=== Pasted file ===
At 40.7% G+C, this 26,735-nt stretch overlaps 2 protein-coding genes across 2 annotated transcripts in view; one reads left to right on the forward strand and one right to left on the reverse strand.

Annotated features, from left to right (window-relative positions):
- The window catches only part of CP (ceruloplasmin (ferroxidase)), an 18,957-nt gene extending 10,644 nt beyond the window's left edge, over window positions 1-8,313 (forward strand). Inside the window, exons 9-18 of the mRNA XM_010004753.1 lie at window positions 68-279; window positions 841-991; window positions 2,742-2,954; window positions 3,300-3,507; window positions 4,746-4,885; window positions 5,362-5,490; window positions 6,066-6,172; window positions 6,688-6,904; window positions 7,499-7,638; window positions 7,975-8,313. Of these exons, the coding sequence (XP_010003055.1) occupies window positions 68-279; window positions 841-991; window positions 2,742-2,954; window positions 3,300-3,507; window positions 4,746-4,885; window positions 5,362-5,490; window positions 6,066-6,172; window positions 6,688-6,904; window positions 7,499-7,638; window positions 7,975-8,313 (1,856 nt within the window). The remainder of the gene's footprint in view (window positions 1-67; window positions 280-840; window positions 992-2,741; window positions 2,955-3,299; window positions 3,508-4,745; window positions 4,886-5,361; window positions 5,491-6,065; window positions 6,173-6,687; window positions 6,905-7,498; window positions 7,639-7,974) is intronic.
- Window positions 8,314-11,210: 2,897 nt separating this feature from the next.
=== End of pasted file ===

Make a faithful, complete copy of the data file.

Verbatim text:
At 40.7% G+C, this 26,735-nt stretch overlaps 2 protein-coding genes across 2 annotated transcripts in view; one reads left to right on the forward strand and one right to left on the reverse strand.

Annotated features, from left to right (window-relative positions):
- The window catches only part of CP (ceruloplasmin (ferroxidase)), an 18,957-nt gene extending 10,644 nt beyond the window's left edge, over window positions 1-8,313 (forward strand). Inside the window, exons 9-18 of the mRNA XM_010004753.1 lie at window positions 68-279; window positions 841-991; window positions 2,742-2,954; window positions 3,300-3,507; window positions 4,746-4,885; window positions 5,362-5,490; window positions 6,066-6,172; window positions 6,688-6,904; window positions 7,499-7,638; window positions 7,975-8,313. Of these exons, the coding sequence (XP_010003055.1) occupies window positions 68-279; window positions 841-991; window positions 2,742-2,954; window positions 3,300-3,507; window positions 4,746-4,885; window positions 5,362-5,490; window positions 6,066-6,172; window positions 6,688-6,904; window positions 7,499-7,638; window positions 7,975-8,313 (1,856 nt within the window). The remainder of the gene's footprint in view (window positions 1-67; window positions 280-840; window positions 992-2,741; window positions 2,955-3,299; window positions 3,508-4,745; window positions 4,886-5,361; window positions 5,491-6,065; window positions 6,173-6,687; window positions 6,905-7,498; window positions 7,639-7,974) is intronic.
- Window positions 8,314-11,210: 2,897 nt separating this feature from the next.